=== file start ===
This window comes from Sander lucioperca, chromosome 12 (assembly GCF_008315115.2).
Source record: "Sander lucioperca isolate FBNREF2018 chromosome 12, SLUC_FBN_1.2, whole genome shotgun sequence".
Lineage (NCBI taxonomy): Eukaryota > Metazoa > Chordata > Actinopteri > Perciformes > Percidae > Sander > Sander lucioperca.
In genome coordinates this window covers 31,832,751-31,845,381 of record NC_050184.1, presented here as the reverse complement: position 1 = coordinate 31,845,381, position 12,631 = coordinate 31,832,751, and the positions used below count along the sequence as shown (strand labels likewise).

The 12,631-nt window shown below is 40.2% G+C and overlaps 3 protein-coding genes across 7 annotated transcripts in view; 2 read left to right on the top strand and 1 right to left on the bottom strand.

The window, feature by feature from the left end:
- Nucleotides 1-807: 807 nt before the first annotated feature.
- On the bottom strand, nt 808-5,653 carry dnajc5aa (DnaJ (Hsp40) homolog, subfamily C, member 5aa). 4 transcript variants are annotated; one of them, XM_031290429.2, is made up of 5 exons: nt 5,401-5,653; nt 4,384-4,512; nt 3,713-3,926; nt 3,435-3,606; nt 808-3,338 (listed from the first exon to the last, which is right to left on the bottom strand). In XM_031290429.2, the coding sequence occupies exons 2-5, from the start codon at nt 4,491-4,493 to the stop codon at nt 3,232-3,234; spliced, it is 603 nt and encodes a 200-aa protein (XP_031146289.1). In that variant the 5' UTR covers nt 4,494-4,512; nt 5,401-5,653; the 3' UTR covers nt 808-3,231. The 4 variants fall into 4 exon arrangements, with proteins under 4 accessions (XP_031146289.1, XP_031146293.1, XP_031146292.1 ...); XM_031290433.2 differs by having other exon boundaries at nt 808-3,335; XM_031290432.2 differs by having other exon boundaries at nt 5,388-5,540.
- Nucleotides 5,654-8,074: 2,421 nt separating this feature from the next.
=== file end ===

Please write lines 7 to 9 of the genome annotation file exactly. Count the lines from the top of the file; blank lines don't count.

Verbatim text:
- Nucleotides 1-807: 807 nt before the first annotated feature.
- On the bottom strand, nt 808-5,653 carry dnajc5aa (DnaJ (Hsp40) homolog, subfamily C, member 5aa). 4 transcript variants are annotated; one of them, XM_031290429.2, is made up of 5 exons: nt 5,401-5,653; nt 4,384-4,512; nt 3,713-3,926; nt 3,435-3,606; nt 808-3,338 (listed from the first exon to the last, which is right to left on the bottom strand). In XM_031290429.2, the coding sequence occupies exons 2-5, from the start codon at nt 4,491-4,493 to the stop codon at nt 3,232-3,234; spliced, it is 603 nt and encodes a 200-aa protein (XP_031146289.1). In that variant the 5' UTR covers nt 4,494-4,512; nt 5,401-5,653; the 3' UTR covers nt 808-3,231. The 4 variants fall into 4 exon arrangements, with proteins under 4 accessions (XP_031146289.1, XP_031146293.1, XP_031146292.1 ...); XM_031290433.2 differs by having other exon boundaries at nt 808-3,335; XM_031290432.2 differs by having other exon boundaries at nt 5,388-5,540.
- Nucleotides 5,654-8,074: 2,421 nt separating this feature from the next.